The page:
With the release of iOS 8.1 for iPhone and iPad today, Apple has also unleashed Apple Pay, its new e-wallet and electronic payment platform. Here's a quick peek at the future of payments and, perhaps, the end of the physical wallet.
The new iOS 8.1 release isn't just about Apple Pay—it also adds new Photos, Messages, AirDrop, and other features, plus all kinds of fixes—but come on, that's all anyone cares about. Here's what it's like, on day one.
First, you can now add credit and debit cards to Passbook, the e-wallet that in iOS 8.1 is finally living up to its name. Previously, it was good only for boarding passes, movie tickets, retail coupons, and loyalty cards, which really limited its usefulness. I used it primarily for JetBlue boarding passes.
To do so, you can try to scan the card using your iPhone's camera. If that doesn't work for some reason—some of my cards are pretty beat up—you can manually enter some or all of the information as well.
When you do, you'll be told whether the card issuer supports Apple Pay. If it doesn't, you can't use it, as I discovered with my work AMEX. And my bank's debit card. It wasn't until I got to a rarely-used Chase credit card that I was able to get it going. I was finally able to get it working with two Chase cards (one Visa, one MasterCard) and my Costco AMEX card.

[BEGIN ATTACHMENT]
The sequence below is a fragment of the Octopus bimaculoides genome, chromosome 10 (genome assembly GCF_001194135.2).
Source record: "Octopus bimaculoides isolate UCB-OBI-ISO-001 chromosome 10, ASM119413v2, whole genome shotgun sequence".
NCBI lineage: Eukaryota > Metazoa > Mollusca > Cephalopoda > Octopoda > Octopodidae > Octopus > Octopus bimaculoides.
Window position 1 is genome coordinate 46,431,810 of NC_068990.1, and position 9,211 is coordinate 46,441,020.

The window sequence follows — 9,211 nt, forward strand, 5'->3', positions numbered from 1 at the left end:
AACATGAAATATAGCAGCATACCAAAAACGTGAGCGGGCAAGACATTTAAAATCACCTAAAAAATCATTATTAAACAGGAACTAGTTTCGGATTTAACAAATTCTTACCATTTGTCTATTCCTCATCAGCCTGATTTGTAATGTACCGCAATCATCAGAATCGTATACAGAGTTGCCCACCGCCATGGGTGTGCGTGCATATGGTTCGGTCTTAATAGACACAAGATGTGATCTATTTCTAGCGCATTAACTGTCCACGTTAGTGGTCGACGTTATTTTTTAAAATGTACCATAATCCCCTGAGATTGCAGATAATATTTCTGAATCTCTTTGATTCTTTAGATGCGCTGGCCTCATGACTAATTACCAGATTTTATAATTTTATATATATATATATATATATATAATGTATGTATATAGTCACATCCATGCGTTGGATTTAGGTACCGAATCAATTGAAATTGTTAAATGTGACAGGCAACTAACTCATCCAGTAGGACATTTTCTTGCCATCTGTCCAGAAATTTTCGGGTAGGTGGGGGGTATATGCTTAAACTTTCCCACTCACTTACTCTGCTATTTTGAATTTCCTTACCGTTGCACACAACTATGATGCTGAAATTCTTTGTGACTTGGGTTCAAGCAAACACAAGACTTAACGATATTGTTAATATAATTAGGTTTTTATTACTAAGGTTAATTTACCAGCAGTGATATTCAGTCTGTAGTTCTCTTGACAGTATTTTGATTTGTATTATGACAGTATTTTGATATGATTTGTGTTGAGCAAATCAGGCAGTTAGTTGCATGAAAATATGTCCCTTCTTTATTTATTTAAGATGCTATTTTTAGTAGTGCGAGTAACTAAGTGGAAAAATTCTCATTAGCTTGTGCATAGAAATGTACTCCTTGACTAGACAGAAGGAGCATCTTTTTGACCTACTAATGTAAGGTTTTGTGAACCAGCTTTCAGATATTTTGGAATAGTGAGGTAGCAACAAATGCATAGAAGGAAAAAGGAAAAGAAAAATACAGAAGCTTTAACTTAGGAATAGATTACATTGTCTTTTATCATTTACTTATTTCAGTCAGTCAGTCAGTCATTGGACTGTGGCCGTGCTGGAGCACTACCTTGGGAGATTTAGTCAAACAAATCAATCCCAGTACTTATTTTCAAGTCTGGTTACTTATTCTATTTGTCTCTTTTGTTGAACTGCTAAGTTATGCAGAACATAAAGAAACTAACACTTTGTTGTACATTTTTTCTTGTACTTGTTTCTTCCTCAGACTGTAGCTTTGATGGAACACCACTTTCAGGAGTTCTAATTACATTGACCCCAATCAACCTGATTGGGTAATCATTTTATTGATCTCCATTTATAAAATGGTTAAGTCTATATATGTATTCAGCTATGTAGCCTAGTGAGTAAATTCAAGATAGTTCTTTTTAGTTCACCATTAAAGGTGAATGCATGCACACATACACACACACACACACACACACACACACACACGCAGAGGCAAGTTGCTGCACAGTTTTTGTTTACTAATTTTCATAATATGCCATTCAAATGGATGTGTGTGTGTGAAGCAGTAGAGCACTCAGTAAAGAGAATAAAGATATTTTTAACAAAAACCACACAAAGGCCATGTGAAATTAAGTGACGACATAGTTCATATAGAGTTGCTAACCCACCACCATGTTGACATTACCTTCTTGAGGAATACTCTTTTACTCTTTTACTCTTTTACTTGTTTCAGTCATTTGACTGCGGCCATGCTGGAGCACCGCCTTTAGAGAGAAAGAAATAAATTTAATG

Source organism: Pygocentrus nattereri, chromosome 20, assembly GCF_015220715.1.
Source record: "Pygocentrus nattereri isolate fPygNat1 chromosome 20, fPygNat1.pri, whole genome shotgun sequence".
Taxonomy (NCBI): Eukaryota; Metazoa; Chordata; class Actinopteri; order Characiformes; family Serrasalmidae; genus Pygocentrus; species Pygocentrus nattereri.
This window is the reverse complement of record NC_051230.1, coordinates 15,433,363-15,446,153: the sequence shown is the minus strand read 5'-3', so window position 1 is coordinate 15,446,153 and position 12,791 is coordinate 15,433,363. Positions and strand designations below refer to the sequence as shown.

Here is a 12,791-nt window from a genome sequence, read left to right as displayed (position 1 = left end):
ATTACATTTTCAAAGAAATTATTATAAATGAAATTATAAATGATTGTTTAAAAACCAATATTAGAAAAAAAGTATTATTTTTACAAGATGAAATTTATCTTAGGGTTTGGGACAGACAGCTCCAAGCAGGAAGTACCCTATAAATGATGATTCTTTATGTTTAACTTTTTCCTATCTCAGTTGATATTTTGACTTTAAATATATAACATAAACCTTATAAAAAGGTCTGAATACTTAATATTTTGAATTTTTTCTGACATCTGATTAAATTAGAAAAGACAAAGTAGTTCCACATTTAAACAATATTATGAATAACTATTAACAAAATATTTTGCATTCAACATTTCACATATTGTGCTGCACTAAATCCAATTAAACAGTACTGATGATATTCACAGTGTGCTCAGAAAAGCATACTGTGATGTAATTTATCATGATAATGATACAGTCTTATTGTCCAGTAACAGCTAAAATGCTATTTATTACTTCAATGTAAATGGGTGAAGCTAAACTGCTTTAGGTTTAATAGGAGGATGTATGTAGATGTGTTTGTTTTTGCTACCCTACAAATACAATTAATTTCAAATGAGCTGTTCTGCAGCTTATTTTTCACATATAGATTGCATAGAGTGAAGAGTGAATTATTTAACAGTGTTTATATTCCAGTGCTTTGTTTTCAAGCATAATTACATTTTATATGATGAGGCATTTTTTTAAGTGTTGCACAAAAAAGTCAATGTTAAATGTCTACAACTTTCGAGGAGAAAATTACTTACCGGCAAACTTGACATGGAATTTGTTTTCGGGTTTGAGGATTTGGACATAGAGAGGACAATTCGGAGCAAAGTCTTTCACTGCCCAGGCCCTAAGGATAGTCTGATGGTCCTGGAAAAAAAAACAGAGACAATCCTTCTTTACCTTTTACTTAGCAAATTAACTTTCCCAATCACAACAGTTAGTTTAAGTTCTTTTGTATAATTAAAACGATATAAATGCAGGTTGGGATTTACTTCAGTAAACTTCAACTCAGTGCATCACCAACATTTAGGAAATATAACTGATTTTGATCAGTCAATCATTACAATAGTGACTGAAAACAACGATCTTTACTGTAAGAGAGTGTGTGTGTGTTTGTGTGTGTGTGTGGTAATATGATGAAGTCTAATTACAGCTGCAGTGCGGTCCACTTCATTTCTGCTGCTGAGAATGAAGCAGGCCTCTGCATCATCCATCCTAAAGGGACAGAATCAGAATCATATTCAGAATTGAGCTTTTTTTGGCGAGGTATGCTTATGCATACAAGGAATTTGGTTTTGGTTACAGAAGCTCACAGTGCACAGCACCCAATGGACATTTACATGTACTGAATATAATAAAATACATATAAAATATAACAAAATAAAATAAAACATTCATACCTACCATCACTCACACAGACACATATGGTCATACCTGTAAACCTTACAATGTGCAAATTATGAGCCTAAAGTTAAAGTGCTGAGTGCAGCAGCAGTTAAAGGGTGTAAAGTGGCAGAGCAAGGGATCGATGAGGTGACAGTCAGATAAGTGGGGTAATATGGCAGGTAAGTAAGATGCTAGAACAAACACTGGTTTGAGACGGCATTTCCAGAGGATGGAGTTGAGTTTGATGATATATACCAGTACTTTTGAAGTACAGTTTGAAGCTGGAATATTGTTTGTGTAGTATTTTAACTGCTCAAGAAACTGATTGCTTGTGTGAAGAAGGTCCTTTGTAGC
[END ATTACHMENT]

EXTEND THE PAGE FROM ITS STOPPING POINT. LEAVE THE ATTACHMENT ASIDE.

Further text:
Many issuers require an additional verification step, such as a phone call, a text message, an email or even an app. I used a text message for two of the cards and email for the other.
Once you're done entering credit cards into Passbook, they'll appear in there alongside your previously configured loyalty cards, boarding passes and whatever else you had. With my AMEX card, which we actually use, there was a note about the most recent transaction (a fairly hefty bill for a family trip next year).
Tap the Info button ("i") and you can see all of your recent activity and a way to configure card notifications. That alone is actually pretty impressive, and I'll be monitoring this now to see how card use is communicated through the phone.
A curiously expensive month for the AMEX
But of course we have this capability because we want to buy stuff, right? And on that note, Apple Pay supports basically two types of electronic payments, online and in-person.
Online is of course easier to test from the comfort of one's home, and you can find an app that supports Apple Pay—like Apple Store, of course, but also many others including Disney Store, Groupon, Panera Bread, Staples, Target and more—and check it out easily enough. Online options also work on older devices, while the in-person experience requires an NFC-based iPhone 6 or 6 Plus. So I tried that today. (I'll head out to a local McDonalds and given the in-person payment a go later.)
To test Apple Pay on the go, so to speak, I used the Apple Store app. It was pretty straightforward: Just choose Apple Pay as the payment type, choose the card you wish to use, and then hold your thumb on the iPhone's Touch ID. Worked like a charm. Shocker, I know.